The Tax Cuts and Jobs Act added a new excise tax under Section 4960 imposed on excess compensation paid by certain exempt organizations. On June 11, 2020, Treasury published proposed regulations addressing various aspects of this new excise tax. As anticipated, the proposed regulations clarify that when interest income is imputed to employees from an exempt organization’s below-market loan used to pay for split-dollar life insurance premiums, such imputed income is treated as remuneration included in the organization’s Section 4960 excise tax liability calculation.
The excise tax under Section 4960 generally applies to remuneration exceeding $1 million and excess parachute payments by certain tax-exempt organizations (including any organization exempt from tax under Section 501(a)) or a related organization to any “covered employee.” A covered employee is any employee (or former employee) who was among the organization’s five highest compensated employees in any year starting after December 31, 2016.
For purposes of the Section 4960 excise tax, remuneration generally includes all cash and non-cash compensation, including benefits. The definition is broad but excludes payments to a tax-qualified pension or profit-sharing plan and payments for certain medical services.
Split-dollar life insurance arrangements have long been offered as a fringe benefit to executives in all sectors but have become an increasingly popular offering for highly compensated employees of tax-exempt organizations since the introduction of the Section 4960 excise tax. Notably, such arrangements were recently included in the compensation packages of top coaches at universities with leading athletic programs such as LSU, Michigan, Clemson, and South Carolina.
Under the type of split-dollar life insurance arrangement typically used in this setting, an employer makes premium payments on a high-death-benefit, universal life insurance policy owned by the employee. The premium payments are treated as a loan to the employee, and the employee agrees to a collateral assignment of the policy’s death benefit to the employer in an amount sufficient to repay the loan and any accrued interest. The employee’s family will receive the remaining benefit upon the employee’s death, and in some cases, the employee may be able to borrow against the accumulated cash value of the policy upon retirement.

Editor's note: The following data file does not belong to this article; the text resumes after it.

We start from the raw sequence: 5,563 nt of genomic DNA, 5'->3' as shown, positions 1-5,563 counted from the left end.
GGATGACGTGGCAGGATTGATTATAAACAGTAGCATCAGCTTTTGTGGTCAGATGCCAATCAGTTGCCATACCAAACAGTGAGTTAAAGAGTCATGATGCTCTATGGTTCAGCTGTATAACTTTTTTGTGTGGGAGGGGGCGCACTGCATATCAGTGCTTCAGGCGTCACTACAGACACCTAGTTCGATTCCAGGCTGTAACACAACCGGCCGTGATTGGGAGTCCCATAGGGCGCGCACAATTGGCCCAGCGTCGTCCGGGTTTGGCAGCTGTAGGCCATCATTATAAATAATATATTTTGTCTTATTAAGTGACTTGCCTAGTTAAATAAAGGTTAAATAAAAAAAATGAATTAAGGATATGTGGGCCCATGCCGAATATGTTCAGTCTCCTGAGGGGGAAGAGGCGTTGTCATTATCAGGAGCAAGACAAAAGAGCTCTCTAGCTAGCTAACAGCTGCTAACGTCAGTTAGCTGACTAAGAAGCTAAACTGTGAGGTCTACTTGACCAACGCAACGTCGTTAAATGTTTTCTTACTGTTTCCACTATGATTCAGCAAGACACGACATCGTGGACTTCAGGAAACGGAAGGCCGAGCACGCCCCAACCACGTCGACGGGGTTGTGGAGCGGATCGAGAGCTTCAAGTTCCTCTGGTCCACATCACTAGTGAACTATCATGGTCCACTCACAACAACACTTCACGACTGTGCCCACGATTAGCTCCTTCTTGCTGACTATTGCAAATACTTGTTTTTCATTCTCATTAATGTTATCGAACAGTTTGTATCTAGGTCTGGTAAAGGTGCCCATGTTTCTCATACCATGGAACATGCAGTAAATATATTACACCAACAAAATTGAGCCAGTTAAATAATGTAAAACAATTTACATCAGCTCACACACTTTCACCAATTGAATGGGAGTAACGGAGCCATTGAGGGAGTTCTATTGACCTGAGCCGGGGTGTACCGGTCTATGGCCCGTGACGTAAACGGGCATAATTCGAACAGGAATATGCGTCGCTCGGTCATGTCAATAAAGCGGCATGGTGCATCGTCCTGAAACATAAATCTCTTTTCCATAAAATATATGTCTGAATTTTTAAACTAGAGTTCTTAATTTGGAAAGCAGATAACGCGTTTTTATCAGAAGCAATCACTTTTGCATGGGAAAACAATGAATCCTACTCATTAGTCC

The split-dollar life insurance arrangement structured as a policy loan has always been beneficial to both the employer and employee. The employer can offer a significant benefit to its employee and later recover much of its cost, and the employee does not pay tax on the value of the benefit because the premium payments are respected as loans. This loan characterization became even more beneficial for tax-exempt organization employers after the introduction of Section 4960 because loans are not considered remuneration and are excluded from the organization’s Section 4960 excise tax liability calculation.
Even though premium payments treated as loans are not taxable as compensation, “below-market” split-dollar life insurance arrangements can result in imputed taxable income to the employee. If the policy loan is interest-free or at a rate below the applicable federal rate (AFR) when the premium payment is made, the difference in accrued interest between the AFR and the policy loan’s actual rate will be considered imputed taxable income to the employee each year the policy loan is outstanding. In line with the general treatment of this imputed interest income as taxable compensation to an employee under Section 7872 (although exempt from federal income tax withholding under Section 7872(f)(9)), the proposed regulations provide that such imputed interest income will be considered remuneration when calculating the organization’s Section 4960 excise tax liability.
Imputed income can be avoided by using the AFR (currently at historic lows) at the time of payment as the loan’s interest rate. This will eliminate both the excise tax liability for the organization and the income tax liability for the employee. Of course, this reduction in tax cost will reduce the benefit to the employee because accrued interest at this higher rate will need to be repaid. Any reduction in tax cost should be weighed against the reduced benefit to the employee when determining how to structure split-dollar life insurance arrangements.